skip to main content

"I've Got a Lot on My Plate": A Meal-Prep Guide for the Busy

photo of woman lookin gin a refridgerator


  • Meal prepping involves preparing food ahead of time so you can enjoy ready-to-eat meals later. This can save you time in the kitchen.
  • There is not one way to meal prep. There are multiple types of meal prepping, including make-ahead meals and individually portioned meals, so it can accommodate various needs and lifestyles.
  • Using your tried-and-true recipes can help meal prepping get off to a good start.

Most of us are familiar with the idiom, "I've got a lot on my plate," and have probably used it at some point in our lives. Unfortunately, our jam-packed schedules often leave little room for things we want to do, or worse, should do, for our health and well-being, such as cooking our own meals.

The good news is, having "a lot of on your plate" doesn’t mean having to sacrifice a balanced food plate. Meal prepping, which involves preparing food ahead of time so you can enjoy ready-to-eat meals later, can save you time in the kitchen while still allowing you to maintain a healthy diet. Carolyn Hodges, a registered dietitian nutritionist, offered a step-by-step beginner's guide to meal-prep on the EatingWell website. What follows are tips from EatingWell, with some advice from a WeightWatchers blog post about meal prep sprinkled in:

Step 1: Determine the Best Prep Method for You

  • Make-ahead meals: Cook complete meals in advance to be reheated at mealtimes, like a pot of soup for lunch or dinner.
  • Batch cooking/freezing: Prepare multiple batches of a recipe (such as doubling a chili recipe) to portion out and freeze meals for weeks to come.
  • Individually portioned meals: If you have specific health goals or require grab-and-go meals, consider portioning foods into individual servings. Think overnight oats or Mason jar salads.
  • Ready-to-cook ingredients: If you prefer to cook meals right before serving, prep the ingredients ahead of time. For instance, chop peppers in advance for chili.

Step 2: Plan Ahead

  • Write your menu: When planning your menu, rely on some tried-and-true recipes that you’ve cooked before, with one or two new recipes thrown in.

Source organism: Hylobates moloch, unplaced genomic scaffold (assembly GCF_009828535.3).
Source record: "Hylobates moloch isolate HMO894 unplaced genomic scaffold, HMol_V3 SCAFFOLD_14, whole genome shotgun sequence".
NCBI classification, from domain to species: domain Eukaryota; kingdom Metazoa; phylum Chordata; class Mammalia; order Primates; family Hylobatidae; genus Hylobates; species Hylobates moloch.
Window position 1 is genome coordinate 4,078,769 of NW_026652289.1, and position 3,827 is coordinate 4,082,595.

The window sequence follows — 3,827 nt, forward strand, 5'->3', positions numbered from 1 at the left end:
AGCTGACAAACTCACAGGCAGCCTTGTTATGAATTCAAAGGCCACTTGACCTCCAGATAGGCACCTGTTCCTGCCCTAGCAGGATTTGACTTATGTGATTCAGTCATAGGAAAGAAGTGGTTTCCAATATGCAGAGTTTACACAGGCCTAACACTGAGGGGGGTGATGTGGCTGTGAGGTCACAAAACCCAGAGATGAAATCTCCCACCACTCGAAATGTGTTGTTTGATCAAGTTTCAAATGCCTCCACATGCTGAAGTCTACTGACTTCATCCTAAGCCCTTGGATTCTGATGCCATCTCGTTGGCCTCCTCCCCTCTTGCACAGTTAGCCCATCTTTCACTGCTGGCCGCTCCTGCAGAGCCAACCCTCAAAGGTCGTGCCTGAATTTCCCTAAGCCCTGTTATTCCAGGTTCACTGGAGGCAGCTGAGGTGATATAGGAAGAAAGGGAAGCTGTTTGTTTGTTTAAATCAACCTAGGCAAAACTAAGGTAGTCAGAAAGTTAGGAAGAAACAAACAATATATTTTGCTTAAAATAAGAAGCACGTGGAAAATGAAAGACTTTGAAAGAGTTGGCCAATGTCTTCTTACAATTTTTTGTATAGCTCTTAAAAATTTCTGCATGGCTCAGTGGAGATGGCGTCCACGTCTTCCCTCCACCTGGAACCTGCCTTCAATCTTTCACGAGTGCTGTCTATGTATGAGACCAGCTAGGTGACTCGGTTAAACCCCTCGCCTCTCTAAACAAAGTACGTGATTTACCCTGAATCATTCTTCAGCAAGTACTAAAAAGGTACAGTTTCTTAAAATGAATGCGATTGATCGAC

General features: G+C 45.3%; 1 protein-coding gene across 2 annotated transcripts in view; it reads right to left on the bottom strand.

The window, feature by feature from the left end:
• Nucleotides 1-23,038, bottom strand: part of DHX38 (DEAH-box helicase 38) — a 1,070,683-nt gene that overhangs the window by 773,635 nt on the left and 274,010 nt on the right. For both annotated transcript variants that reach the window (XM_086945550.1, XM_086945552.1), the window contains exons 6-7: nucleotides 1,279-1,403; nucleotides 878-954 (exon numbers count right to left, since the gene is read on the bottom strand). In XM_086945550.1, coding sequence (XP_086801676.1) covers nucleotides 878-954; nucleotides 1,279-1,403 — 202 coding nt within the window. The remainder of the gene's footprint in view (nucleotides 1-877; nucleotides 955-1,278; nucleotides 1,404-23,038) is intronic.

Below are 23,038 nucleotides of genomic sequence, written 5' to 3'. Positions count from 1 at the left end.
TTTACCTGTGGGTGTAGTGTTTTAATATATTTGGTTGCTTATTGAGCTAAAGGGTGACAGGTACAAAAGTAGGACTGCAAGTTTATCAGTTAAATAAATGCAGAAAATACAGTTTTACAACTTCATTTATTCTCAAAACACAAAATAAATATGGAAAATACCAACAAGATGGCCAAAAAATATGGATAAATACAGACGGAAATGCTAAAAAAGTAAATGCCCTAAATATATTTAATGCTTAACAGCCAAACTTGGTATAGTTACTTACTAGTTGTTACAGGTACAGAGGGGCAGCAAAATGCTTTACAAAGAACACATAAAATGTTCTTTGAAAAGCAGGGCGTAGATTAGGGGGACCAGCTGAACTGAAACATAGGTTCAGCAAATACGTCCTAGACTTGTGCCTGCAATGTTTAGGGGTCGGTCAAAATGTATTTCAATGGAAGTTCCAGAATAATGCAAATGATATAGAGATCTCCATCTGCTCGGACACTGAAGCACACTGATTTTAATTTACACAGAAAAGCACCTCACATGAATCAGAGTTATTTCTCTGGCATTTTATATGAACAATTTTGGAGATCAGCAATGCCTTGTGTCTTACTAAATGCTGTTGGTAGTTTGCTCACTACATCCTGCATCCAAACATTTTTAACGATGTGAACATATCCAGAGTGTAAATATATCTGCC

• Pick your favorite recipe: Sharon Palmer, a registered dietitian nutritionist, suggested kicking off meal prepping by making a large batch of your favorite meal. For instance, if you like chicken tacos, you could eat soft-shell tacos one day and taco salads the next day.

Step 3: Shop Smart

  • Stock up on staples: Stock your pantry with reliable goods, such as dried herbs and shelf-stable whole grains like quinoa. Canned beans, broth, eggs, precooked chicken sausage and a few freezer-friendly foods can transform into a meal in minutes.
  • Build a better shopping list: Navigate the grocery store quickly with a list organized by department. Keep a running inventory of foods you frequently use during weekly prep, like olive oil or brown rice, and add these to your list when necessary.
  • Consider shopping online: To save even more time, registered dietitian Dana Angelo White suggested considering a grocery delivery service. Curbside pickup can also save time.

Step 4: Store and Enjoy

  • Invest in meal-prep containers: If going the plastic route, look for an identification code of either 1, 2, 4, or 5 on the bottom of the container, which are the safest for food according to the American Academy of Pediatrics. Glass containers are safe to microwave and pour hot food into.
  • Be mindful of storage life: If stored in airtight containers, cut vegetables like onions will keep for two to three days in the refrigerator. Heartier vegetables, like carrots, will keep for at least four days. Greens that have been washed and dried can stay fresh for up to a week. Cooked vegetables, grains and animal-based proteins should be consumed within three to four days.

Other Helpful Tips

  • Give yourself reminders: Keep your reusable lunch bag in a place where you won't forget to grab it, such as near your laptop, keys or wallet. Leave yourself a note to pull the pre-packed items out of the refrigerator.

Want to get started on your meal-prep journey but don't know where to start? Try WeightWatcher's quick and healthy meal-prep recipe for spaghetti with grilled eggplant and tomato sauce.

WeightWatchers (WW) 101

Who: If you are a HealthFlex participant, you, your spouse and your dependents age 18 or older are eligible for a WeightWatchers discount.

Cost: $8.48 per month for the digital plan; $19.11 per month for the digital + workshops plan. That is more than 50% off the retail price.

Learn more: Visit the WeightWatchers page on the Wespath website.

Dimensions Newsletter logo

Dimensions Newsletter

Financial, Health and Well-Being Information

Dimensions Newsletter

Financial, Health and Well-Being Information